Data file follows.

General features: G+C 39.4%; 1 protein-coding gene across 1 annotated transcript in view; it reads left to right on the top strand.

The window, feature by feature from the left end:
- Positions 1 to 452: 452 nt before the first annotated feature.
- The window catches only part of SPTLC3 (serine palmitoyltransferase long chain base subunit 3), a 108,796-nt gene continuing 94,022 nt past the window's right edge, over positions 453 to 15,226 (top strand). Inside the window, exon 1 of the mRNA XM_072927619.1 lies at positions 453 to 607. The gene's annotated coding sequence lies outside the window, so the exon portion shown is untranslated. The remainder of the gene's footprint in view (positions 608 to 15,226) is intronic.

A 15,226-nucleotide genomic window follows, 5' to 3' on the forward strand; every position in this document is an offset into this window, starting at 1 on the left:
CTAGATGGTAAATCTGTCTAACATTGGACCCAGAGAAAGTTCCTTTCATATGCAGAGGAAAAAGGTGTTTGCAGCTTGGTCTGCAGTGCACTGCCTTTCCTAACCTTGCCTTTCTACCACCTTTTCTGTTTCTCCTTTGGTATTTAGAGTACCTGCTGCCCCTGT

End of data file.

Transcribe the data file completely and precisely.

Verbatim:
General features: G+C 39.4%; 1 protein-coding gene across 1 annotated transcript in view; it reads left to right on the top strand.

The window, feature by feature from the left end:
- Positions 1 to 452: 452 nt before the first annotated feature.
- The window catches only part of SPTLC3 (serine palmitoyltransferase long chain base subunit 3), a 108,796-nt gene continuing 94,022 nt past the window's right edge, over positions 453 to 15,226 (top strand). Inside the window, exon 1 of the mRNA XM_072927619.1 lies at positions 453 to 607. The gene's annotated coding sequence lies outside the window, so the exon portion shown is untranslated. The remainder of the gene's footprint in view (positions 608 to 15,226) is intronic.

A 15,226-nucleotide genomic window follows, 5' to 3' on the forward strand; every position in this document is an offset into this window, starting at 1 on the left:
CTAGATGGTAAATCTGTCTAACATTGGACCCAGAGAAAGTTCCTTTCATATGCAGAGGAAAAAGGTGTTTGCAGCTTGGTCTGCAGTGCACTGCCTTTCCTAACCTTGCCTTTCTACCACCTTTTCTGTTTCTCCTTTGGTATTTAGAGTACCTGCTGCCCCTGT